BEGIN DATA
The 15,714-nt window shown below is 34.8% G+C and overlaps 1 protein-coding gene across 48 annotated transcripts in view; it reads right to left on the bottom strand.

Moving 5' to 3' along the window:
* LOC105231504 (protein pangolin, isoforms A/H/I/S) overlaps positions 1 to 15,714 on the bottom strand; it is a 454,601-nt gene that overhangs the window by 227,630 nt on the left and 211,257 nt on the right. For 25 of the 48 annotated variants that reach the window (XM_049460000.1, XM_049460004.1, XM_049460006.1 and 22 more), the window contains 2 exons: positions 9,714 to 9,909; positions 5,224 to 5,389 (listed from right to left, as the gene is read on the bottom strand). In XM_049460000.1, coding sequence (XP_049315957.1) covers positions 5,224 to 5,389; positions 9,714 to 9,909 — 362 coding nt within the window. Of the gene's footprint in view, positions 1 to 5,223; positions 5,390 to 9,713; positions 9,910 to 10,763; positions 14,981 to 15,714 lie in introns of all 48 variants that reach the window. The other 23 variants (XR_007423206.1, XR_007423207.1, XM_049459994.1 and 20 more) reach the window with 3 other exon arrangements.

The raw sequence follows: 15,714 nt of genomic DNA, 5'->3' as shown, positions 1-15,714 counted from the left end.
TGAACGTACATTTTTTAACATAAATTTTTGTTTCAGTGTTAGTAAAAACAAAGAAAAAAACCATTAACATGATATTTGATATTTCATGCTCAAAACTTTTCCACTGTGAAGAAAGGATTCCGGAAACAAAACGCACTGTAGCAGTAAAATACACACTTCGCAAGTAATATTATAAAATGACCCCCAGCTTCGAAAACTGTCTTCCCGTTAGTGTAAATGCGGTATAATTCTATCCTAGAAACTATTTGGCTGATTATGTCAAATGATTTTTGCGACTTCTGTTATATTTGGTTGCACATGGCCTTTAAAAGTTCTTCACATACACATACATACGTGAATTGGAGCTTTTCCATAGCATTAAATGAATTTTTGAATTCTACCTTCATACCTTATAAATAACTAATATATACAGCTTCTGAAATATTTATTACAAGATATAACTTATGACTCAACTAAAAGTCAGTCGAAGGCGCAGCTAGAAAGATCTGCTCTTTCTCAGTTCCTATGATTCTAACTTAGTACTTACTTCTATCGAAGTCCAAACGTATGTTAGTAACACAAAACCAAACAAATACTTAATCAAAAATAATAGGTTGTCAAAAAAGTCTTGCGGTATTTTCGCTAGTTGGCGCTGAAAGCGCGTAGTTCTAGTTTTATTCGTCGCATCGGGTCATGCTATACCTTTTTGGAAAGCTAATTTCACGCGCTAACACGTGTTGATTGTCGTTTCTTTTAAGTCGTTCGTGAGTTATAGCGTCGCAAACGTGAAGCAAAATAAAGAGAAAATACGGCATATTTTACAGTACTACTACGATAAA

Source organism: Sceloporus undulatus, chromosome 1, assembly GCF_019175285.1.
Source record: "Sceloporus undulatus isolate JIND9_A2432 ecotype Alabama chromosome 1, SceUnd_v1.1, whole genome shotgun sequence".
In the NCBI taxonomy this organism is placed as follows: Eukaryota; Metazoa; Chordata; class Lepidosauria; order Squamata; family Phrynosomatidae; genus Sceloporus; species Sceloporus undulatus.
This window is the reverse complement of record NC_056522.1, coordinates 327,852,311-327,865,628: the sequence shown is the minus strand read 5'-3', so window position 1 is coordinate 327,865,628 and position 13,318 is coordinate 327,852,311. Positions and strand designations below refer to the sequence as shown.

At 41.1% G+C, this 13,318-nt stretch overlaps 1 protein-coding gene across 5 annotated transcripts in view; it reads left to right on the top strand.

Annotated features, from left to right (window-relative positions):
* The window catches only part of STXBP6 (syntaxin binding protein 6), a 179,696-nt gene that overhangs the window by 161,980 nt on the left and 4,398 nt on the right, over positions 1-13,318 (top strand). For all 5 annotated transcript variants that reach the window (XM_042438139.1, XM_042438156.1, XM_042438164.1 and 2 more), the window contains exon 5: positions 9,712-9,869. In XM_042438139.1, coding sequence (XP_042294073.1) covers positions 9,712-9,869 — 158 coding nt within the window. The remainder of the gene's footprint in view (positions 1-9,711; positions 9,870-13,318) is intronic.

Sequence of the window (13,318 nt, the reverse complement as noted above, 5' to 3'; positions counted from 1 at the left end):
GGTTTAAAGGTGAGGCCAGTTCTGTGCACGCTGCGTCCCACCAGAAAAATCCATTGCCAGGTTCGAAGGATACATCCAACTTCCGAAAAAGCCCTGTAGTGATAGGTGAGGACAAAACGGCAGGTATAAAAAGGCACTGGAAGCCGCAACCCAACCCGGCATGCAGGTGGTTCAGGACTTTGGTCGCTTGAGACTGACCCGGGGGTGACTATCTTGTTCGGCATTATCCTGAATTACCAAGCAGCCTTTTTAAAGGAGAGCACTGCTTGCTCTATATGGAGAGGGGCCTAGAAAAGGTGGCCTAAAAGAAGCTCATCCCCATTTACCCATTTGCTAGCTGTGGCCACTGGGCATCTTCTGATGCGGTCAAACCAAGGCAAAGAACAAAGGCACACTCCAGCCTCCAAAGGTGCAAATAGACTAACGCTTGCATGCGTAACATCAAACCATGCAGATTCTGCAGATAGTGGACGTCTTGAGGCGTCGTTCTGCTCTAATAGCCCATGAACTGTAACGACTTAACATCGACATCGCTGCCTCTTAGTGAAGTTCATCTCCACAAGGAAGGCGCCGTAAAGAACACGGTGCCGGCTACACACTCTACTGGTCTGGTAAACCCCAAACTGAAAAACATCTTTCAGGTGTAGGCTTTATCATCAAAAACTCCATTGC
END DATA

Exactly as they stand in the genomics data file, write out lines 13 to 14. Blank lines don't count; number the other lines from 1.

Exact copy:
Sequence of the window (13,318 nt, the reverse complement as noted above, 5' to 3'; positions counted from 1 at the left end):
GGTTTAAAGGTGAGGCCAGTTCTGTGCACGCTGCGTCCCACCAGAAAAATCCATTGCCAGGTTCGAAGGATACATCCAACTTCCGAAAAAGCCCTGTAGTGATAGGTGAGGACAAAACGGCAGGTATAAAAAGGCACTGGAAGCCGCAACCCAACCCGGCATGCAGGTGGTTCAGGACTTTGGTCGCTTGAGACTGACCCGGGGGTGACTATCTTGTTCGGCATTATCCTGAATTACCAAGCAGCCTTTTTAAAGGAGAGCACTGCTTGCTCTATATGGAGAGGGGCCTAGAAAAGGTGGCCTAAAAGAAGCTCATCCCCATTTACCCATTTGCTAGCTGTGGCCACTGGGCATCTTCTGATGCGGTCAAACCAAGGCAAAGAACAAAGGCACACTCCAGCCTCCAAAGGTGCAAATAGACTAACGCTTGCATGCGTAACATCAAACCATGCAGATTCTGCAGATAGTGGACGTCTTGAGGCGTCGTTCTGCTCTAATAGCCCATGAACTGTAACGACTTAACATCGACATCGCTGCCTCTTAGTGAAGTTCATCTCCACAAGGAAGGCGCCGTAAAGAACACGGTGCCGGCTACACACTCTACTGGTCTGGTAAACCCCAAACTGAAAAACATCTTTCAGGTGTAGGCTTTATCATCAAAAACTCCATTGC